Wednesday, December 17, 2008

Something Completely Different

Disclaimer: I say these words in the full knowledge of the ass-whipping I will recieve by my friends who are past and future residents of Gwinnett County, Georgia. I may have to suck up my pride and one day live in or near Atlanta, Georgia, but I will never, ever, ever, ever live in Gwinnett County of my own free will, no matter how many times I have to visit people I love who live in that place.

Gwinnett County schools just voted to remove themselves from Georgia's state rules regarding education. Kindof like secession, but different. It still has to be approved by the state, of course, but as Georgia's largest public school system (wow, I did not know that), Gwinnett "Success Lives Here*" County has considerable leverage.

This is interesting news on the education front, as many so many other public school districts consider state takeovers (please see also: Recovery School District, Louisiana & Clayton County schools, Georgia), Gwinnett feels strong enough to submit a plan to the state that grants them nearly total autonomy.

I was wondering how they would do this (they have some fantastic schools and some rougher institutions), then they provided me with the answer without meaning to. The statement also sums up how the charter school movement is truly viewed by Southern public school policymakers:

In exchange, the district would agree to produce results or face penalties. Low performing schools could be transformed into charter schools if goals are not met by a deadline.
Emphasis mine.

Oh. So, Gwinnett will be state-rule-autonomous in exchange for the ability to unload schools of ill repute back to the state as charter schools. Becaue, through all the praises sung about charter schools by policymakers, they are seen as "penalties" on the local level, by the folks who send their kids to good public schools. Riiight. How much do you want to bet those "deadlines" don't come soon enough, and that the "progress" required by said deadlines are impossible to meet?

Bad schools and bad students will become somebody else's problem. That's some real incentive for Gwinnett to really work on those low performing schools and meet those deadlines, isn't it? Like when your neighbor complains about the junk car on your lawn, and makes you a deal that if you don't fix it he'll haul it into his yard at his expense and show you how its done. There's a "you might be a redneck if" joke in there somewhere.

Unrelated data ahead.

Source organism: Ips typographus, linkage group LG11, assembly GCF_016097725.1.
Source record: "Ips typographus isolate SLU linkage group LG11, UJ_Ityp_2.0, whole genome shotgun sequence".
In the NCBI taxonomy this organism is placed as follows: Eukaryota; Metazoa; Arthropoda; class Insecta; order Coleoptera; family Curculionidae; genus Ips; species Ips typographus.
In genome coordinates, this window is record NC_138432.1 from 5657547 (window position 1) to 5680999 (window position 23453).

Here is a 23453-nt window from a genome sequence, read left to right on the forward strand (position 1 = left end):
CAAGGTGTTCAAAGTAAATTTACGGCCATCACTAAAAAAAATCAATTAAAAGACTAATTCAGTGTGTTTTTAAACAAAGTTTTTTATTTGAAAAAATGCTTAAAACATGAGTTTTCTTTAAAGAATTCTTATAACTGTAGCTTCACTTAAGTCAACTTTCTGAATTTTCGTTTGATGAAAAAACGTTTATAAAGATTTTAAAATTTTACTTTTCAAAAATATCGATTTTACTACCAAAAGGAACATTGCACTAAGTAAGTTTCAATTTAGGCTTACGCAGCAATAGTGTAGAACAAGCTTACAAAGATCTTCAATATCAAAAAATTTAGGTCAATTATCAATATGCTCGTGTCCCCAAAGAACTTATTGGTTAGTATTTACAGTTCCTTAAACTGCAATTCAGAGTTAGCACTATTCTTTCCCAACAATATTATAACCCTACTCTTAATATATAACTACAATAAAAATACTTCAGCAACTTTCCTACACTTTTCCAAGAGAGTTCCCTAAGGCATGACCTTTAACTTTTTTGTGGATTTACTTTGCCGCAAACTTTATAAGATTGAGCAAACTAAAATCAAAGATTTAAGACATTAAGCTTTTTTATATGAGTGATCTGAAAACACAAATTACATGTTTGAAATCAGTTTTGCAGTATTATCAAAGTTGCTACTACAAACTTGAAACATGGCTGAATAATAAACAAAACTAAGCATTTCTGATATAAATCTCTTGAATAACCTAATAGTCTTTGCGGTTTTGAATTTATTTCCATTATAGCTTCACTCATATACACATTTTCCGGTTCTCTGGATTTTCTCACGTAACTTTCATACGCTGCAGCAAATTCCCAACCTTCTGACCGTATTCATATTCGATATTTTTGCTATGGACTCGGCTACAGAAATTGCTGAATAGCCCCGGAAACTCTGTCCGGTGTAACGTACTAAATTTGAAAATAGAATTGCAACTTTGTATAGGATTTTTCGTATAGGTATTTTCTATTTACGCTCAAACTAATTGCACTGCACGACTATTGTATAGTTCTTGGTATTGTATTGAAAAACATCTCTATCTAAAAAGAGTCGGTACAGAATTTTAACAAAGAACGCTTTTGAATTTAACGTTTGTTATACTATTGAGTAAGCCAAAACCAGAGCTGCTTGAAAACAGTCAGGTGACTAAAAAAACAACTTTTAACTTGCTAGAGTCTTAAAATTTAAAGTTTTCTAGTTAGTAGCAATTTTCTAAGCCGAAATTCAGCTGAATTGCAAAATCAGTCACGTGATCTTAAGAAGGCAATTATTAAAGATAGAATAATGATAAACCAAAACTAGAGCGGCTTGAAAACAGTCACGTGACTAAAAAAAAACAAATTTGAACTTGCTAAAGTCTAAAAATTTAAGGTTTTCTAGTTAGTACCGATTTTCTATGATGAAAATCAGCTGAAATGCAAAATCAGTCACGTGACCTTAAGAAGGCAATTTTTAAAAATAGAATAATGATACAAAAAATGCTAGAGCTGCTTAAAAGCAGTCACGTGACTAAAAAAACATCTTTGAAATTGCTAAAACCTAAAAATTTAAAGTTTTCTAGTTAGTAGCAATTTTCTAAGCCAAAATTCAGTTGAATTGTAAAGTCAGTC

I know y'all think I'm crazy for talking like that, and I'm sure the policymakers have nothing but the "students' interests in mind." I don't know any other places where such conflicts of interest might exist. < / sarcasm >

But I'd bet the populations being served in the low-performing schools will be "sold" on the charter schools as a "better situation" than the schools being run by the "county," right? Because, if this goes into effect, Gwinnett can add an 'average' of one more student per class and save themselves "$30 million." I wonder whose classes will show up at the top of the average aggregator and which ones will show up at the bottom?

Sneaky stuff. All sold under the moniker of 'progress.'

In related news, Jefferson "We Shoot Nutria Here" Parish is finally getting around to addressing that whole "desegregation" thing. It's been on the "to-do" list for a while now.

(* - If you're driving on I-85 through Gwinnett County, there is a large, industrial water tower with the slogan "Success Lives Here" written boldly on the side. I've always wondered if they meant "in Gwinnett County" or just "in this water tower right here.")


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2 comments:

Dante said...

Changing the water towers' signs to "Success Lived Here" and "Gwinnett Was Great" would be far more accuratey. These days Jimmy Carter Blvd looks like the subway scene from Beneath the Planet of the Apes.

If I were a resident, I'd probably be against this flexibility business. If the state's guideline's are inadequate, then Gwinnett County should have the pull to get that corrected. Most state policy is geared directly at Gwinnett County and/or the City of Atlanta. This is no different.

A point about one of your arguments: bad students becoming someone else's problem is hardly new. City schools often slag off the troublemakers to the county. The county throwing them at the state isn't really a groundbreaking idea. Chucking the whole school at them is just a large scale version of that.

the lady said...

You assume correctly Patrick, as ass-kicking will be coming. But thanks for the disclaimer for me!!!